"The TV"
by Ben Loory
originally published in the April 12, 2010 issue of The New Yorker.
Click here to read the story in its entirety on The New Yorker webpage.

Click for a larger image.

When I went to see which story was up for the week, I glanced at the first paragraph, then I read it, then I read the next. I had to stop because I needed to get ready for work, but otherwise I would have read the whole thing right there. I have now had time to go back and finish the online version (sorry print, I’ll save the articles for you).

What a strange story, which follows last week’s strange story. Often I find that I get more excited to read these strange stories than the more conventional stories in The New Yorker. Last year, my favorites included many of the year’s most bizarre stories. I think it’s because I can often find something intriguing in the unique story, though this is not the type of fiction I like to read when I pick up a novel.

Anyway, “The TV” begins when a man doesn’t feel like going to work. He calls in with an excuse and then flips on the television. Amazingly, he finds that what he is watching is himself, at work, going through the day. The man decides to stay home the next day, too, just to see what happens. Again, there he is, working away.

The man does the same thing at work everyday; it is not very exciting. But somehow watching himself do it from inside his apartment, through the TV, is absolutely fascinating.

The man does go to work the next day, but he is again surprised: he finishes his work early, for the first time ever. With gratitude to the man on TV for doing so much work, he goes home early.

I was completely engaged at this point. Unfortunately, the story also begins to spin out of control here. Not that that’s a bad thing, but it began to become more bizarre and less interesting to me — until the end, that is. In the end, I was again very interested in how the author kept things going, particularly in his verb tenses.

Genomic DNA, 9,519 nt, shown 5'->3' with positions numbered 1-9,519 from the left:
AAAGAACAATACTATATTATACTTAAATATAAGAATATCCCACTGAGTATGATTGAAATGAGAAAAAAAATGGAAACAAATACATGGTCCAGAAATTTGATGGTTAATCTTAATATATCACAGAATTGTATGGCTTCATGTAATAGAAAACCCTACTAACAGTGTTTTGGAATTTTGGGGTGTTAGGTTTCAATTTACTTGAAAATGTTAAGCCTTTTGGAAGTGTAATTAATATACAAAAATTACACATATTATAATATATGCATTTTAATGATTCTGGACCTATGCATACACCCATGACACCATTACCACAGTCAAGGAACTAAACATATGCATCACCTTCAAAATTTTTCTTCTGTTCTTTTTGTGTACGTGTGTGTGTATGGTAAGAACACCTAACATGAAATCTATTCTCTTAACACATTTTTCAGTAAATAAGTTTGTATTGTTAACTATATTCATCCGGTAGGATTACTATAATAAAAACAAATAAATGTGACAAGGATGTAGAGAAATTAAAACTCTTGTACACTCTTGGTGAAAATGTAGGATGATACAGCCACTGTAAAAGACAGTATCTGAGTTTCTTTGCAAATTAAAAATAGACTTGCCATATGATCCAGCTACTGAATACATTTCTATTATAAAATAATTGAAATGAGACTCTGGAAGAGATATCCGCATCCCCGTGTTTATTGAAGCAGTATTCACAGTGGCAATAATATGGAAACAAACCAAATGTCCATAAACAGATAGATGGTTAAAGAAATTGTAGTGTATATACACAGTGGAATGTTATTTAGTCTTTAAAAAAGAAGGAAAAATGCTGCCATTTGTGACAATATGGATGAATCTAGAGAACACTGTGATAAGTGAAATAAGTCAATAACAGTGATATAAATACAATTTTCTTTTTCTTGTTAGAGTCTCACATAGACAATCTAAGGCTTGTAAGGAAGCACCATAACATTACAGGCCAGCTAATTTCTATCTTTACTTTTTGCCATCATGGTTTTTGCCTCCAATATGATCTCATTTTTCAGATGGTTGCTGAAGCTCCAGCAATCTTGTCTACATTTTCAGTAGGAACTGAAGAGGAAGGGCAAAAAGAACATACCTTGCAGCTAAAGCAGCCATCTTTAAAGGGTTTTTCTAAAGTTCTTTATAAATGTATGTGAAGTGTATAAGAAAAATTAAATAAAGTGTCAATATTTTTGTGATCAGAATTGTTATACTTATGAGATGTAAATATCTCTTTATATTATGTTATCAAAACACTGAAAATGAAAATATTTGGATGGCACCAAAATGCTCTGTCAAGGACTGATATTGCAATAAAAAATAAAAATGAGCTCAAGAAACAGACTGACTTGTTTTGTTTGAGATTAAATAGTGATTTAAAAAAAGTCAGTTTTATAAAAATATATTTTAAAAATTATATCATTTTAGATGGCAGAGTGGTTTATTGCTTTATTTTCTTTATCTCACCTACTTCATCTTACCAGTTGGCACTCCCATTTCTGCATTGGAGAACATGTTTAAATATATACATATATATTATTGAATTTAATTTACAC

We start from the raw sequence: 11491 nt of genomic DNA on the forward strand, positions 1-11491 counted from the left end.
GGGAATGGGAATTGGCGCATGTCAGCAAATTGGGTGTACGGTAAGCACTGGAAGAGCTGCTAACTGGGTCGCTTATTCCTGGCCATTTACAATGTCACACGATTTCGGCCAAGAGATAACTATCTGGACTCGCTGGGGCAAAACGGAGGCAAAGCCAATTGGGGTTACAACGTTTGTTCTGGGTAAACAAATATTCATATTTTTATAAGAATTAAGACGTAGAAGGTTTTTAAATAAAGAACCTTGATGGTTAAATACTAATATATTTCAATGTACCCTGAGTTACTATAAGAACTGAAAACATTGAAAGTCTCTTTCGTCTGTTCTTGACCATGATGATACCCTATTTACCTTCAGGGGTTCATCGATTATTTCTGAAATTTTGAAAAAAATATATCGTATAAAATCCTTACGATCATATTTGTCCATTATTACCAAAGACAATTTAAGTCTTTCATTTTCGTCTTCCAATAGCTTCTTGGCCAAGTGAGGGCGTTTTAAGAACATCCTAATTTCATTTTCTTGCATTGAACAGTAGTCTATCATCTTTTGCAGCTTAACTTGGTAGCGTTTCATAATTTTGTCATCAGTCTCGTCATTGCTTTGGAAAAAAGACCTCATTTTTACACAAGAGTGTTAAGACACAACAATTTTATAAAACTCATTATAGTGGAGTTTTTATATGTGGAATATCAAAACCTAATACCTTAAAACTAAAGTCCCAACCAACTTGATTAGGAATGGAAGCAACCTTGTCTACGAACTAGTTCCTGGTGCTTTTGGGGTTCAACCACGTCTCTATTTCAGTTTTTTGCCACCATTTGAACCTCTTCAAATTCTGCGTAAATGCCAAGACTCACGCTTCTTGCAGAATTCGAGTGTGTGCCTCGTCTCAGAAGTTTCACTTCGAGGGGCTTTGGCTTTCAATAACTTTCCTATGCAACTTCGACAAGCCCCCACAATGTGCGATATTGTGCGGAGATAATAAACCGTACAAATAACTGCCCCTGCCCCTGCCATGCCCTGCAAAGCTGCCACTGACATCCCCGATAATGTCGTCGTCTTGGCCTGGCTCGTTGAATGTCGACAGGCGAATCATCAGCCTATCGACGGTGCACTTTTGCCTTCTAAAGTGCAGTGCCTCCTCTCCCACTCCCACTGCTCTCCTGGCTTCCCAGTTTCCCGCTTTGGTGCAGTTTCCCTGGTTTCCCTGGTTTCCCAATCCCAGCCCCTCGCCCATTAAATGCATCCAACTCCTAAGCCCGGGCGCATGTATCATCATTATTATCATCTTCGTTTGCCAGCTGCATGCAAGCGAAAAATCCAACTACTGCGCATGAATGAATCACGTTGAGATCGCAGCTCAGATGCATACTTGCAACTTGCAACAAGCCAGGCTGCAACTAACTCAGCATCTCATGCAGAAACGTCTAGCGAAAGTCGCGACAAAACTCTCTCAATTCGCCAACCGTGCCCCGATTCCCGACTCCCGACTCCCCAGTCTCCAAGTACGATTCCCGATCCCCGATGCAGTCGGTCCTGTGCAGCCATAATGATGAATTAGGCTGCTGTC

So I thought this was a worthwhile read. I’m not sure there is much more to it than what it says, though that’s what I was hoping for when the story began.

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By |2016-06-09T14:49:19-04:00April 5th, 2010|Categories: Ben Loory, New Yorker Fiction|Tags: |4 Comments


  1. Trevor Berrett April 5, 2010 at 10:14 am

    New fiction up for discussion!

  2. Trevor Berrett April 5, 2010 at 1:18 pm

    Got around to reading this one promptly this week. My thoughts are posted above.

  3. Joe April 10, 2010 at 3:23 pm

    What’s going on at the New Yorker?? There has a been a long run of gimmicky stories, as if they no longer trust that unadorned storytelling by a wise and mature voice could hold any interest (I’m thinking Tobias Wolff, Alice Munro, Michael Chabon…)

    The problem with these kinds of stories for me is that I usually feel like I’ve read it all before (in this case, “The TV” reminded me of something by Italo Calvino). That’s not necessarily a bad thing, but when I see that we’re going down one of these roads, the story needs to work that much harder to connect with me. (Or maybe it’s me who needs to work harder!)

    It’s like movies with special effects. I’d much rather see something like “The Hours” or “A Room with a View” than “Avatar” or “The Dark Knight” because I’m more interested in thoughtful reflections of reality rather than chase scenes and explosions. To me, the New Yorker has been serving up a lot of chase scenes and explosions lately.

  4. Trevor Berrett April 12, 2010 at 10:31 am

    I agree with you about this one, Joe. Not much here other than showy writing. However, I do like that The New Yorker mixes it up, giving a bit of room for young writers like Mr. Loory. Incidentally, his biographic material at the beginning of the magazine says simply where he resides. Nothing about a book coming out or about books previously written. Perhaps we’ll see more material from him in the future and that it will be more mature.

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